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Nigeria Gives the OK to Free Trade

Article - December 4, 2012
With its abundance of minerals and base materials available and due to its close proximity to the new oil fields, the OK Free Trade Zone in Nigeria’s west coast expects to attract huge levels of investment from a wide range of industries
MR. LUK HAELTERMAN, MANAGING DIRECTOR OF THE OK FREE TRADE ZONE (OKFTZ)
Situated 100km from Lagos, The OK Free Trade Zone (OKFTZ) in Nigeria will serve as a prime location for investors wanting to set up business in a country whose economy grew by a robust 7.6% last year. The construction of a deep sea port along the OKFTZ, the first of its kind in Africa, will offer a gateway to Europe, Asia, and the United States, and road connections will allow easy access to Lagos and beyond. The OKFTZ is also located close to future offshore oil exploration blocks, making it a hotspot for petroleum-related businesses.

According to Mr. Luk Haelterman, Managing Director of the OKFTZ, there are 27 Free Trade Zones (FTZs) in Nigeria. Currently only 7 or 8 are active. But rather than developing others, he believes that FTZ managers and the government should work to ensure that the existing active FTZs are properly developed. It will require a lot of work and investment to “get them working.” The two primary needs are access and power, both of which are lacking in the majority of FTZs in Nigeria.

Nevertheless, the OKFTZ already has one “decent” road running into the zone to cater for its first multi-hundred million dollar project, which will see the construction of a single point mooring, allowing easy access for tankers, as well as a large “tank farm” or oil depot. Mr. Haelterman assures that the project will create a huge level of employment in the area. This first project is expected to be followed by many others.

 The OKFTZ Managing Director goes on to explain that Nigerian FTZs have a competitive advantage on account of the abundance of minerals and base materials that “are available to a heavy extent.” Due to the OKFTZ’s close proximity to the new oil fields, he expects it to attract a lot of oil-related business, but the other primary objective is to draw numerous other industries to Nigeria’s FTZs also.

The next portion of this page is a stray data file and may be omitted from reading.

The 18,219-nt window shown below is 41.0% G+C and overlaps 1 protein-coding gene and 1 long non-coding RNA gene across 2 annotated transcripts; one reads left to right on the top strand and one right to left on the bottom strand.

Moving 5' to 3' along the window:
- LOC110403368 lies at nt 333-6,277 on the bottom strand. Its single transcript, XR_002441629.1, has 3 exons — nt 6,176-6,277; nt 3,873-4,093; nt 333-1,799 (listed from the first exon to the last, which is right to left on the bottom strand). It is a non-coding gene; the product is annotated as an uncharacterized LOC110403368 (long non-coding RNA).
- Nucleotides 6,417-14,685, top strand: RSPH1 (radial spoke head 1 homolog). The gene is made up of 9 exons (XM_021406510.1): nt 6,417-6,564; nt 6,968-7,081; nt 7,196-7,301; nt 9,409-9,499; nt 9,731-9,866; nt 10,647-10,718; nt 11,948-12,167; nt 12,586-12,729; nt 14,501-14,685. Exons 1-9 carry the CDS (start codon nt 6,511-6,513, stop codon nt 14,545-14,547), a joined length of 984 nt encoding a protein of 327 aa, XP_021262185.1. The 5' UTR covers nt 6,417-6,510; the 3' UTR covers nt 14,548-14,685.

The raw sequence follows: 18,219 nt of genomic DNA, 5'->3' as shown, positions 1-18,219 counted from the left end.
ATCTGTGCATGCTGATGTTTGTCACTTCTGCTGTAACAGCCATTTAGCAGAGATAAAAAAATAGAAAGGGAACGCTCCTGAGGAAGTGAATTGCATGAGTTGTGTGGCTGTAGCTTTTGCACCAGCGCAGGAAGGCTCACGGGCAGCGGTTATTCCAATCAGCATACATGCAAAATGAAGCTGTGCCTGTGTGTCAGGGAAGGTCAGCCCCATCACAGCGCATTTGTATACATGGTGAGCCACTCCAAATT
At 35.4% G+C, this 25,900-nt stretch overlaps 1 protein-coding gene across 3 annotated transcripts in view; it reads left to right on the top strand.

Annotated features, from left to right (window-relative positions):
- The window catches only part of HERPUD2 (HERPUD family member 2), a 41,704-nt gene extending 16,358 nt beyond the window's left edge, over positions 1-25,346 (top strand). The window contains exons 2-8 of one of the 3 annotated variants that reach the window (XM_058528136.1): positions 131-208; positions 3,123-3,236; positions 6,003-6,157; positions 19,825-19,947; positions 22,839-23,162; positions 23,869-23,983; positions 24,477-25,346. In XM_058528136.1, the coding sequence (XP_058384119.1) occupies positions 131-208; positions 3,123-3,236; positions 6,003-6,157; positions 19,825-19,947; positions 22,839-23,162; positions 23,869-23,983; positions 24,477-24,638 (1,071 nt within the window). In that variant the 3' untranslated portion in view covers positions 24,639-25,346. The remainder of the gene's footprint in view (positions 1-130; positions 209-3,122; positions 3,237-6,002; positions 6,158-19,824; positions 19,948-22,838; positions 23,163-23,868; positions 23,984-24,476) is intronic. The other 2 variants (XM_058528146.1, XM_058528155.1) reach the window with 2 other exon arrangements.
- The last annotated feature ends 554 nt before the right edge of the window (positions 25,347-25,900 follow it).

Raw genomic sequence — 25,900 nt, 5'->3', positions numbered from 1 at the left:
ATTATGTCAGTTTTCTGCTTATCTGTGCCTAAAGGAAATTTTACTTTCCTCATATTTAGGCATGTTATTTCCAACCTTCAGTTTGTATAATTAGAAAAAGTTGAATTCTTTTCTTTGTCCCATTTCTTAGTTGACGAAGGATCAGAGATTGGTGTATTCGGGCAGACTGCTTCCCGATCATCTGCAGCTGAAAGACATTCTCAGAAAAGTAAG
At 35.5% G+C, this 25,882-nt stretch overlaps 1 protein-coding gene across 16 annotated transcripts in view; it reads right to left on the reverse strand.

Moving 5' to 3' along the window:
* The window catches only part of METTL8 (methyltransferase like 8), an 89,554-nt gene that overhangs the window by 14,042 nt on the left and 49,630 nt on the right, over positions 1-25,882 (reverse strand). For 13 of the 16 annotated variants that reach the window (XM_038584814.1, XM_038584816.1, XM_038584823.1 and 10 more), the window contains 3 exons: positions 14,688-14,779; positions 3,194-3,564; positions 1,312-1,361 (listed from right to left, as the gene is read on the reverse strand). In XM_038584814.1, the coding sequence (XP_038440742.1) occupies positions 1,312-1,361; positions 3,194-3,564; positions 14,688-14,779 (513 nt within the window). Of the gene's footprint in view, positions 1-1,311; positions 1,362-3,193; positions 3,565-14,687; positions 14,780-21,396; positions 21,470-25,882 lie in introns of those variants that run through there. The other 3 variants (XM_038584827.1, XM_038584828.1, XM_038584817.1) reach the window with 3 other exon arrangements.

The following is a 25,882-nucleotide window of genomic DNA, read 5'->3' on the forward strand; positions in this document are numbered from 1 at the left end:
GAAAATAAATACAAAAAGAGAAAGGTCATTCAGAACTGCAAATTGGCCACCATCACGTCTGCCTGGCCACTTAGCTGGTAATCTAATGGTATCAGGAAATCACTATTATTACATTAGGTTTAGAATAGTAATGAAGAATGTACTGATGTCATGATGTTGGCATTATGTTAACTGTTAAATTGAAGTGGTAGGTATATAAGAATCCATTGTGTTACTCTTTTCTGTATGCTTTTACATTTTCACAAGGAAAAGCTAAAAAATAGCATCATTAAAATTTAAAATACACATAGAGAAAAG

Nigeria’s impressive 7.6% growth has really been on the back of oil and gas revenues. “But our objective is certainly a lot larger,” he adds. “Once your economy starts to grow and you really attract investment, then you also start to fit new industries. We believe that this certainly is a possibility for many of the FTZs [in Nigeria].”  Aside from petroleum-related business, other permissible industries in the OKFTZ include electrical, textile, pharmaceutical, shipbuilding, as well as rubber, plastic and wood, to name but a few.

Mr. Haelterman believes the best way to secure Nigeria’s economic future is through FTZs. “Creating FTZs in Nigeria is very positive. It is the way to industrialization, which leads to employment, better skilled jobs and the rise of the middle class. It will require cooperation between the government, states, and FTZ managers. I think we have a huge market before us with huge potential. With the necessary stubbornness and perseverance, we will reach a far better economic and social level than Nigeria has had for the past two decades.”

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